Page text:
In my experience, potty training a toddler can be an exercise in futility, a battle of wills, and a huge pain in the ass — sometimes all at the same time. When I was trying to train my kid there were so many messes, tears, mishaps, and mistakes that I often felt like giving up. I felt like I was being held hostage by my toddler tyrant and her unpredictable potty schedule, so I'm not ashamed to say that I cancelled plans over my kid's potty training schedule more than once. And by "more than once" I mean "all the damn time."
I mean, what else was I supposed to do?
I was stressed out the entire time I was potty training my child, so the idea of taking her somewhere and rolling the proverbial potty dice was out of the question. And it's not like I didn't try! I made an effort, in the beginning, to have some kind of social life in the middle of potty training. But the minute I would strap my daughter into her car seat she would have to go to "the potty," and we'd have to go back inside the house. Or she'd just have an accident and we would have to go back inside and try to clean the car seat so it could be used again.
Before I knew it I had two choices: be constantly late to every social engagement I agreed to attend, possibly with a soiled child, or simply stay home. Obviously, I decided on option number two.
I stopped making plans, especially if it meant leaving the house for more than an hour two, and simply apologized to the people who didn't understand the amount of sh*t I was dealing with. And when I didn't have a choice, and I had to leave the house for an appointment or some other obligation, I would regret not spending the money (I didn't have) on a babysitter to watch my potty-training toddler. The amount of planning, packing, and back-up planning it takes to leave the house with a child who hasn't mastered the art of going to the bathroom is exhausting, messy, and often not worth the effort.
Once we left the house all bets were off, which meant I was confined to my house unless I wanted to deal with poop, pee, and an angry toddler.
I didn't want to let people down, and I absolutely would've loved to leave my home, but it only takes one public accident to keep you home-bound for the foreseeable future. Cleaning up poop in a public restroom? Never again.
It's not just that I despised having to plan so far in advance for a 30-minute outing that shouldn't be so tedious. My toddler absolutely refused to use public restrooms, which made any outing a substantial hassle. She was terrified of the automatic flushers, the toilets were too big for her tiny bottom, and the hand dryers made her cry or scream. So going to the bathroom wasn't just a chore; it was traumatic. For both of us.
It was horrifying, and so embarrassing, and while I can't blame my little girl I was at a loss as to how to help her make it through a day outside the home without an accident.
I'll be the first to admit that I set myself up for failure. I thought I could potty-train my child with a three-day potty training boot camp I found online, so I let her wander around our house naked. And after setting a timer and establishing a loose routine at home, I was able to help facilitate some sort of potty training success. But only at home. Once we left the house all bets were off, which meant I was confined to my house unless I wanted to deal with poop, pee, and an angry toddler.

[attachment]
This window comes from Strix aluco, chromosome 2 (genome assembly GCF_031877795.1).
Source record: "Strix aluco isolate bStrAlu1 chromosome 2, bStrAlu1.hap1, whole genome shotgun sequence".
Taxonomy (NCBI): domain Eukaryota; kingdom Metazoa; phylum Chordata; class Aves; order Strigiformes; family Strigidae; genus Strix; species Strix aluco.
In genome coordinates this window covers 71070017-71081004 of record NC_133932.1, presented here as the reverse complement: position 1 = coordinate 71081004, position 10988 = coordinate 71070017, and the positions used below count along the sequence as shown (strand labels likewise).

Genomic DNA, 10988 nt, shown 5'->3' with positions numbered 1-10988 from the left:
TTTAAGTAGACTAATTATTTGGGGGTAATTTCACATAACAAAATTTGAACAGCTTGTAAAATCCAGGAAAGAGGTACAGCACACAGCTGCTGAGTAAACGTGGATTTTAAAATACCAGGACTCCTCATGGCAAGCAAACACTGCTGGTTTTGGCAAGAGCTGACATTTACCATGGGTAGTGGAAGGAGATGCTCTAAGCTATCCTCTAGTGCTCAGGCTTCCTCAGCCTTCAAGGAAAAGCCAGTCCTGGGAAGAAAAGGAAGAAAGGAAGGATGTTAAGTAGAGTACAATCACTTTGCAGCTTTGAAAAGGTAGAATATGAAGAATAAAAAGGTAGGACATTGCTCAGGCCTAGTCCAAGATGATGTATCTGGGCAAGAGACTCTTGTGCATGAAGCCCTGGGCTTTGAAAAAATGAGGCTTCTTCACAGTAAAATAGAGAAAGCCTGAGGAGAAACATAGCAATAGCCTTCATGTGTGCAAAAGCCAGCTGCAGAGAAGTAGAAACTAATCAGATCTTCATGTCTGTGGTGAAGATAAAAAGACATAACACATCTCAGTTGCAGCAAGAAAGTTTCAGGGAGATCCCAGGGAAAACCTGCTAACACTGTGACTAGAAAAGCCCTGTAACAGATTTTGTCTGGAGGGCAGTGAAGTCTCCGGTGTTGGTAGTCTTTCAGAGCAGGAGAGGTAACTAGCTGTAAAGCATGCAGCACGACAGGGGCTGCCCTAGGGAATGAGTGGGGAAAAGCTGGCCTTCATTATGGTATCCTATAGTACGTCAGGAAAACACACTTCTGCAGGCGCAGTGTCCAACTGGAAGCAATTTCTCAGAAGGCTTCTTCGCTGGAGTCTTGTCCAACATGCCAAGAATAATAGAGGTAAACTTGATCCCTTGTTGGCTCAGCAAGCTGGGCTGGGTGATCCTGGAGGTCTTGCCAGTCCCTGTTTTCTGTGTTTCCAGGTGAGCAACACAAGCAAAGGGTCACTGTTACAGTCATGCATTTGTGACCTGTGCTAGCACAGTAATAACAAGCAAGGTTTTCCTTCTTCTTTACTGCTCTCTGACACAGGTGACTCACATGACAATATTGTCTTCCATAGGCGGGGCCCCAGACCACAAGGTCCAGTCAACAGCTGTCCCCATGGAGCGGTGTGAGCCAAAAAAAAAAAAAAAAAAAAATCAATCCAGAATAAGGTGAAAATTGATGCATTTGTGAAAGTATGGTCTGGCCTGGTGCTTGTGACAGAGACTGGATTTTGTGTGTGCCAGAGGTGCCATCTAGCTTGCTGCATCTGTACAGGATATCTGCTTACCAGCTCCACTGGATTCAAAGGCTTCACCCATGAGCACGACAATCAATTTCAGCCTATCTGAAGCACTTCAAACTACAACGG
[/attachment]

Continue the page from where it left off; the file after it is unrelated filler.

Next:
My childless friends didn’t understand why I was constantly canceling plans and staying at home, and for the most part I couldn't blame them. It was difficult to articulate the anxiety I felt about my daughter having an accident in public, and it's not really something anyone can understand until they experience it themselves.
Play dates with other moms were a little better, at least until the time that my daughter pooped her pants before going down the slide at the indoor playground. It wasn’t her fault, or mine really, but the other parents were understandably freaked out, and it was so traumatic for both of us that I started turning down play date invitations, too.
I knew that this was difficult for my daughter, too, and if I could do something that would help the both of us make it through potty training then so be it.
Even plans we made on our own were a nightmare. On our family vacation to Chicago, our daughter refused to use the bathroom for the duration of the 11-hour drive it took us to get there. So as soon as we checked into our hotel she peed all over the floor of the lobby, then again on our hotel room bed. It was horrifying, and so embarrassing, and while I can't blame my little girl I was at a loss as to how to help her make it through a day outside the home without an accident.
Which is why I never felt particularly bad about cancelling plans. I knew that this was difficult for my daughter, too, and if I could do something that would help the both of us make it through potty training then so be it. My social life would still be there when she finally mastered the toilet. I just had to be patient... and so did everyone else in my life.
Now that my youngest is getting ready to ditch diapers, I’ve made peace with the fact that potty training will inevitably impact my social life. Again. But like the many stages and milestones of parenting, this too shall pass. I know it's not the end of the world, and I know the people who love and support me and my family will understand to the best of their ability.
If I can make the process easier on my son (and me) by staying home, it’s worth it.